Every year, I have students who really struggle with understanding how numbers are composed of smaller numbers. Seventeen is made up of ten and seven. Eight can be broken up into five and three.
When children can easily compose and decompose numbers, they understand how the parts combine to make a whole. They use this knowledge when adding and subtracting, flexibly breaking up numbers to make operations easier. For example, when adding eight and seven, a student might split seven into five and two. It’s then easier to add eight and two to make ten first before adding the remaining five.
8 + 7
8 + 2 + 5
10 + 5
Some students pick this concept up right away. Others need more time, and repeated practice, to develop their understanding of how numbers are structured.
What Is a Rekenrek?
My favorite way to support students with composing and decomposing numbers is by using rekenreks. In fact, I think the rekenrek is the best math manipulative for my younger math students and my math intervention groups.
You may have seen a 20-bead rekenrek in kindergarten or first grade classrooms before. Think of a rekenrek as a tricked-out abacus. Made up of rows of ten plastic beads each, a rekenrek is designed to build an understanding of the five-structure and ten-structure of numbers. Every row has five white beads and five red beads, providing a visual model how numbers are composed.
Ask young students to push over eight beads and they might start by slowly counting out eight individual beads one-by-one. When children understand the five-structure of numbers, they push over all five red beads and then an additional three white beads to make eight. They might even count out two beads on the right side of the rekenrek and push over the remainder, knowing two and eight make ten.
Take Skills Further with the 100-Bead Rekenrek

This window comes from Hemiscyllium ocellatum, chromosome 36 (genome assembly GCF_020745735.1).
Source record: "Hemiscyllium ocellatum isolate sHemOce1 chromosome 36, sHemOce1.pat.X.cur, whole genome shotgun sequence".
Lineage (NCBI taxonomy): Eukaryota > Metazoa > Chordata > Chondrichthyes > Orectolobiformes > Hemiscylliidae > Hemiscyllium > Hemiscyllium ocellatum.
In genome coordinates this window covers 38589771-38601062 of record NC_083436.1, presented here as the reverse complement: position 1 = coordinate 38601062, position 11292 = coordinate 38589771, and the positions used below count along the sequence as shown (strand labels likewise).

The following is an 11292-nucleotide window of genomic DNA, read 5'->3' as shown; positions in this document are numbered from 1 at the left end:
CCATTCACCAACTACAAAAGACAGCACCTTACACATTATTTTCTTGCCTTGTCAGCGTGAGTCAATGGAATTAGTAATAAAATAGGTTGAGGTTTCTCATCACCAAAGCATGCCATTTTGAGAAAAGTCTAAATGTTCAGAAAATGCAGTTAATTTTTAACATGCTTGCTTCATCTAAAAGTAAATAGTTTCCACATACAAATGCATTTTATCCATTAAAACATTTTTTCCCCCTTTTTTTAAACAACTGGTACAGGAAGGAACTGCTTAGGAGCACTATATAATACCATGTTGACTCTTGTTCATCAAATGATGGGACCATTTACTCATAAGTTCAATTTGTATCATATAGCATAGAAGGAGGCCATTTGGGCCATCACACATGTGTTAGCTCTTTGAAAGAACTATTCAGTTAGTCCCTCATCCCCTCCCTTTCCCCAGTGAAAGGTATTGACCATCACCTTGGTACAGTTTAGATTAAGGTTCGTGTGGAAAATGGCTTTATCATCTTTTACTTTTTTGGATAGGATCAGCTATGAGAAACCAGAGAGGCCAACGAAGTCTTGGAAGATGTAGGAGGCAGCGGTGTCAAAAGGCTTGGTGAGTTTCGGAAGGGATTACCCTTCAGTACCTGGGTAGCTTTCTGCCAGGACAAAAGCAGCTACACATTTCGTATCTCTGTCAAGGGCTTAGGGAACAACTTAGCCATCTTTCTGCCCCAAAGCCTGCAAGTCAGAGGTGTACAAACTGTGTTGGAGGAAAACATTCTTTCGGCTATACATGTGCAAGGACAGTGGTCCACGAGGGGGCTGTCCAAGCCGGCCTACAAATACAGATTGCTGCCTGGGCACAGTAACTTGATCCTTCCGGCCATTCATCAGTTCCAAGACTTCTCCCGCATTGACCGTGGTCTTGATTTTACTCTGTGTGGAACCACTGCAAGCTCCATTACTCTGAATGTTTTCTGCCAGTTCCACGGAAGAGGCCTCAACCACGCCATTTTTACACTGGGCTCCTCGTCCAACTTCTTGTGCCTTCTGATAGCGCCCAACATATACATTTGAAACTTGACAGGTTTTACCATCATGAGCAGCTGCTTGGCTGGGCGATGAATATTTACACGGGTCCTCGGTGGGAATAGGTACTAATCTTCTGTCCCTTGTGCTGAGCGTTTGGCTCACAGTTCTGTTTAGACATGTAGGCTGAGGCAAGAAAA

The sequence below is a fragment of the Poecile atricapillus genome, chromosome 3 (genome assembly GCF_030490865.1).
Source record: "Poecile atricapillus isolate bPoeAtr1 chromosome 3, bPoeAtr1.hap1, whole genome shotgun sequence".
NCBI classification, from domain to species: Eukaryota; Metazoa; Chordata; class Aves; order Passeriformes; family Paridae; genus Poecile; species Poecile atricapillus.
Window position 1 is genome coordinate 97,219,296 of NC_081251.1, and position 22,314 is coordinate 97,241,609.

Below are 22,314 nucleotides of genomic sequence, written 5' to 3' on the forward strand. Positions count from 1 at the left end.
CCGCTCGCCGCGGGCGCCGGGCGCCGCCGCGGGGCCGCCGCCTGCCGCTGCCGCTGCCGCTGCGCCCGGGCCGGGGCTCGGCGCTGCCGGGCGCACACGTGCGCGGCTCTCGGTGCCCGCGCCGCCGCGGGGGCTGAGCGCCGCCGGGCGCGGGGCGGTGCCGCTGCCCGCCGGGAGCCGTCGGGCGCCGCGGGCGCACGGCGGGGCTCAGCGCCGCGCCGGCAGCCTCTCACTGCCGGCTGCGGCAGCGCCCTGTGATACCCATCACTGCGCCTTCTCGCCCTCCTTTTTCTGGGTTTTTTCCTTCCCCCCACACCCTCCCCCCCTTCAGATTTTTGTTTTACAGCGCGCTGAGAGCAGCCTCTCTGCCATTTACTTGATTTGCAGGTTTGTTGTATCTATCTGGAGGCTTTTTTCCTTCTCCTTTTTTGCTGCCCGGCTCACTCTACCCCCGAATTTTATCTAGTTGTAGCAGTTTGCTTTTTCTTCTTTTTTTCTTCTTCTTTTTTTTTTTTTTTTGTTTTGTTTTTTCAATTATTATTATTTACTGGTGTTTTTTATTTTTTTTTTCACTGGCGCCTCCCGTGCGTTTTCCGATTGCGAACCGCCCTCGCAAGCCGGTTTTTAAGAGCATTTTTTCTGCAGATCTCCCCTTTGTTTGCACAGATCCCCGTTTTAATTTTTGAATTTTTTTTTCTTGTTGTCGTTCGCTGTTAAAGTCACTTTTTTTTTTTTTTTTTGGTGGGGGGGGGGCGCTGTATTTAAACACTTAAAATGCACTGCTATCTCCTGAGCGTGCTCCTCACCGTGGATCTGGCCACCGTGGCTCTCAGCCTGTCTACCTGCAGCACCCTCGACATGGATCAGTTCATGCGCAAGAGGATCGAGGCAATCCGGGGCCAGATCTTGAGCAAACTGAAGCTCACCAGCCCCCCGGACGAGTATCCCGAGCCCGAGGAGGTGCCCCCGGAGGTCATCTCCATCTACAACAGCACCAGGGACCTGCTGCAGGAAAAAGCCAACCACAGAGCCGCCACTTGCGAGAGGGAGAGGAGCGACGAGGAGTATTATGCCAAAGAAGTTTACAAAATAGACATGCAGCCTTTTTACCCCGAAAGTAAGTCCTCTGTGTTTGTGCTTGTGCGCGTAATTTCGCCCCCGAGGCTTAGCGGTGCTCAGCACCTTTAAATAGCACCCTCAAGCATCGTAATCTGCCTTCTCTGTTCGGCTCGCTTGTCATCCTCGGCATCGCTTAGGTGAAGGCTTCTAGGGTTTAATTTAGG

Students who struggle with the addition and subtraction of larger numbers benefit from continued practice with a rekenrek. The 100-bead rekenrek supports students with adding and subtracting two-digit numbers, especially if they need a physical model to manipulate.
Thirty-six plus 25 may be too abstract for some students to wrap their brains around. One strategy is to have them push over 36 beads and 25 beads and count the total number of beads. I also urge my students to first count the full rows of tens and then count the remaining beads. This encourages them to see and use the ten-structure when adding and subtracting larger numbers.
A 100-bead rekenrek can also be used with one-digit by one-digit multiplication. Take six times three. In the image below the beads form an array, with three rows of six. A student can be taught that it is easier to count the red beads by skip counting by fives rather than counting each individual bead. Three groups of red beads is fifteen and the additional three white beads makes eighteen.
This is also a visual way to model partial products. The red beads (three groups of five) and the white beads (three groups of one) together make three groups of six.
These are just some of the ways that rekenreks are a valuable tool for teaching math, especially when students struggle with grasping how numbers are composed of other, smaller numbers.
Do you use rekenreks in your classroom? What do you think is the best math manipulative for developing number sense?